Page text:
This is the working draft of the next color blocking quilt. I think I'm going nuts but I can't find the artist in any of my notes. I thought it was Bussamente but can't find him anywhere. Guess I'll have to dig out some of the scraps of paper that I write things on. This artist was a professor at Harvard and started painting after retiring. I know I didn't make this stuff up because I have the sketches and rough drafts. He worked in primary colors and used math to figure out the angles. This will teach me to put my documentation all in one place.
I've found myself hitting the wall on art quilt projects. Lots of ideas but very little inspiration coming or enthusiasm. I think the heat and drought of this past year drained all creativity from me. So I did what I always do, go back to the basics! I have this ridiculous desire to go back and review my geometry books. It was my favorite subject in school, besides goofing off. Modern artists have always fascinated me so I decided to try and figure out how they came up with their ideas. This simple looking quilt (62x62) took over a week to work out the proportions and the look of a Piet Mondrian work without just copying one of his. I had no idea that he and Bussamente (my next project) were mathematicians who became artists when they retired. They used their math backgrounds to develop their subject and then experimented with how color played off each other and effected mood. I love this piece. The orientation in the photo is incorrect. The long green strip on the right should be at the bottom. I also picked up a great book called Sacred Geometry. Lots of ideas in that one and it makes me look at everything as a geometric equation.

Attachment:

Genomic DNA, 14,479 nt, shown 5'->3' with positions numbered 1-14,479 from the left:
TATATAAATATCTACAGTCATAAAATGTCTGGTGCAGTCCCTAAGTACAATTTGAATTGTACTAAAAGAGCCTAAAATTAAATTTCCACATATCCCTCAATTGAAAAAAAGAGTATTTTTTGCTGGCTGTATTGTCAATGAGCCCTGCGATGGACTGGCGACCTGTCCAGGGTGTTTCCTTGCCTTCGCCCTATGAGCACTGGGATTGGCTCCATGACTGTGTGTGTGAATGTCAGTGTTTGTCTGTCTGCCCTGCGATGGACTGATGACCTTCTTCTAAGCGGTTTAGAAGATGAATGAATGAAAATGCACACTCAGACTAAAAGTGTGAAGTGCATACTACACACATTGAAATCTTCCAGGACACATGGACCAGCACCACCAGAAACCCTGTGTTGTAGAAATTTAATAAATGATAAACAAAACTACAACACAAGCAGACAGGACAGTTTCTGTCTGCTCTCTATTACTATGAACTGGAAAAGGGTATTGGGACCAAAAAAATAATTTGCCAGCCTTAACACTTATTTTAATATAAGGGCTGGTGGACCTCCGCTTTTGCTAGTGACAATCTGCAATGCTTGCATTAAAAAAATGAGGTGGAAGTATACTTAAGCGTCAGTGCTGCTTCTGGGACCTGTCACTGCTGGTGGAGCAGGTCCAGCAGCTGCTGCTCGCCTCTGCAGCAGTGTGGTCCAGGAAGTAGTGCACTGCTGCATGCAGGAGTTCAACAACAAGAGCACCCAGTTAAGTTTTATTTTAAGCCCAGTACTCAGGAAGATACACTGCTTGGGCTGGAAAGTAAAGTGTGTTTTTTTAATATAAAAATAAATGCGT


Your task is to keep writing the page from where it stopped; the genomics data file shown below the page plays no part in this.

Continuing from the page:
Our group quilt was juried into IQA's World of Beauty. It is always such an honor to be chosen to exhibit at this incredible show. Each Oct. about 65,000 people travel from all over the world to see an amazing exhibit of quilts, take classes from world renowned teachers in all disciplines and shop. For those of you who have never been, we're talking the entire convention center in Houston, TX is full, all levels of the building! For those of us who put ourselves in that precarious spot of submitting a piece for the show and wondering if we've managed to make a piece that attracts the jurist(s), it's a long wait from submission to getting the "envelope". (now an email)
How we got here. In May of 2010 I took my mom on a "road trip" to visit Frances Holliday Alford in Grafton, VT. Since my mom is a Master Gardener we decided to visit Longwood Gardens in PA. I decided to take photos of flowers that represented my art quilt group friends. So driven by the idea that was in my mind that on the return trip home from visiting Frances, we detoured back to the Gardens for another round of photos.
The Task. Each artist was given a selection of photos and was asked to interpret it in their style or even try something new. My only parameters were the size of the block and that each piece had to be finished.
In my mind's eye I was seeing individual flowers (person) beautiful alone but together supported by the trellis (each other) accomplishing and making an incredible garden (art).
Top L-R Connie Hudson (West Lake Hills), Cindy Henneke (Independence) Annie Smith (The Woodlands)
Middle L-R: Francis Holliday Alford (Grafton, VT & Austin), Leslie Jenison (San Antonio), Sherri Lipley McCauley (Lakeway)